:: 6 Works Cited
3906 words
(11.2 pages)
Powerful Essays [preview]
Wealth Essay - Throughout the world, there is a dramatic difference in the wealth of nations. Twenty eight percent of the entire worlds population controls eighty percent of the worlds wealth, leaving the remaining twenty percent of wealth to be divided among the remaining seventy two percent of the population. Since the wealth of a nation is comprised of several different aspects, it can be determined why certain nations in the world have larger amounts of wealth than other nations. The amount of wealth of a country differs diversely along with birthrate, life expectancy as well as income....   [tags: essays research papers] 864 words
(2.5 pages)
Strong Essays [preview]
Wealth Essay - Wealth “The Gospel of Wealth” written by Andrew Carnegie discusses the post Civil War industrial expansion era, a time that produced immense wealth for many business tycoons. Andrew Carnegia, an elite industrialist, created a very large wealth for himself during this time. Some of the elite industrialists tried to change their “robber baron image by curbing their often ostentatious lifestyles and seeking opportunities to enhance the community.” Andrew for one, decided that it was imperative for wealthy individuals to disperse their wealth throughout the society for the advancement of the community....   [tags: essays research papers] 464 words
(1.3 pages)
Strong Essays [preview]

Related Searches




Cultures that are more agrarian in nature can been seen as have higher birthrates than nations that are more industrialized. The reason being is that, when there are more bodies, more work can be done leading to an increase in any profit that might be made, Parents can also look forward to being supported by at least one of their children when they are too old to work and need to be cared for. Often the peoples of these low-income nations do not realize the complications of large families. With a large number of children, there is a tremendous amount of food needed even to just keep the children alive and in many of the countries, when daughters are sent off to be married, a dowry is expected.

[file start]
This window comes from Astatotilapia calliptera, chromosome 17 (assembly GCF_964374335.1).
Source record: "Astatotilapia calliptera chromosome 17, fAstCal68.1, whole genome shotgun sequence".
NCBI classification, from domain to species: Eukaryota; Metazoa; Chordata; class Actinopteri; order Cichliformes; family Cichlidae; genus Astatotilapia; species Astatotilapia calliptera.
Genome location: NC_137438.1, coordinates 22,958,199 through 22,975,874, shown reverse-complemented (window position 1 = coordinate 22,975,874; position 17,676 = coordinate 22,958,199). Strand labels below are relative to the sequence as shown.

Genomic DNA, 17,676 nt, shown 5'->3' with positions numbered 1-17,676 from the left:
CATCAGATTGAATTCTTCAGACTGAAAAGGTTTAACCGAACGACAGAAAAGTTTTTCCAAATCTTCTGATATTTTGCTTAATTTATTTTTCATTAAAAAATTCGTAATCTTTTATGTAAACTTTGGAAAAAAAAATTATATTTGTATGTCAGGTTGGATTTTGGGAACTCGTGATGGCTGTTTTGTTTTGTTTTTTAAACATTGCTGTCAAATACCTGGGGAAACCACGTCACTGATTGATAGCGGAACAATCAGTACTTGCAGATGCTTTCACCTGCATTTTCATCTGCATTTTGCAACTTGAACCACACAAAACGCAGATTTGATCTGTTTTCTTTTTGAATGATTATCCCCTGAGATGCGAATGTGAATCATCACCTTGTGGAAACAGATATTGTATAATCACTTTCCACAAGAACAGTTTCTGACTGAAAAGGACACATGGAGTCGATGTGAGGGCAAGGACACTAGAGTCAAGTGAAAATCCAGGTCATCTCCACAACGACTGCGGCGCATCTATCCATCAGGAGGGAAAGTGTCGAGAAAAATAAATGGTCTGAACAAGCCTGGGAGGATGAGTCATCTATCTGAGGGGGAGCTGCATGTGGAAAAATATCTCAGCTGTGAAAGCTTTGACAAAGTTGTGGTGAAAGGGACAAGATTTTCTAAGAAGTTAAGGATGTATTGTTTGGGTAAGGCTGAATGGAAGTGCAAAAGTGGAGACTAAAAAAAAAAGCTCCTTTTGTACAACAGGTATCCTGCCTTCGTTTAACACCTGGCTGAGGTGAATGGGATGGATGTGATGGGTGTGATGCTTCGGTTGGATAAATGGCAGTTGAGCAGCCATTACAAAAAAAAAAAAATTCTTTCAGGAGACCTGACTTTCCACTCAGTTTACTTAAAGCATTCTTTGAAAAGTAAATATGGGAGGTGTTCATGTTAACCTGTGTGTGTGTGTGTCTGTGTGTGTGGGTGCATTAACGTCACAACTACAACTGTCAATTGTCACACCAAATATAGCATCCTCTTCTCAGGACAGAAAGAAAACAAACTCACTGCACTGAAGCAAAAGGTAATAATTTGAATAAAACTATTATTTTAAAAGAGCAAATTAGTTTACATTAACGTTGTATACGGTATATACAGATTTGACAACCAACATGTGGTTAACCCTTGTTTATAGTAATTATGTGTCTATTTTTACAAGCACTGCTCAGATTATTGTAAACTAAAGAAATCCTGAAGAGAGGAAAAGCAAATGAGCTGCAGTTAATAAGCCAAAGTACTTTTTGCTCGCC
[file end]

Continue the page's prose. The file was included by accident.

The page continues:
Families might not be able to establish a "decent" dowry with an extraordinarily limited income and six or seven mouths to feed as well. When there is an increase in life expectancy, the population increases as well, because as people are growing older and older, not dying, and more and more children are being born. The average life expectancy in The United States is seventy six years. The United States is also one of the most advanced countries in the world. Advanced, of course referring to all of the technological, agricultural and medical abilities that can be demonstrated, and more importantly practiced due to the high wealth of the nation. There is a high per capita wealth, low to average birth rate, and one of the highest life expectancies in the world.

Advanced medical care makes this possible, and a large per capita wealth makes the experimentation as well as actual procedures possible. In the Congo, for example, the country is developing, if not third world and the average life expectancy is forty four, an age at which in more developed countries, people are at the mid point of life expectancy. This country also, does not have any semblance of health care as people in developed countries know. The startling trends of low gross national product per capita, high birth rate, and low average life expectancy all show why there is such a frightening difference between nations wealth around the globe. Wealthy countries, such as the United States, Sweden and Japan are industrialized, and have strong stable governments. Beyond the fact that countries in Africa, Asia and Europe can not be industrialized or have a lack of resources, is another key reason for the difference in wealth, political stability. The countries formerly part of the Soviet Union are young and have developing governments. African governments have never been stable


Return to 123HelpMe.com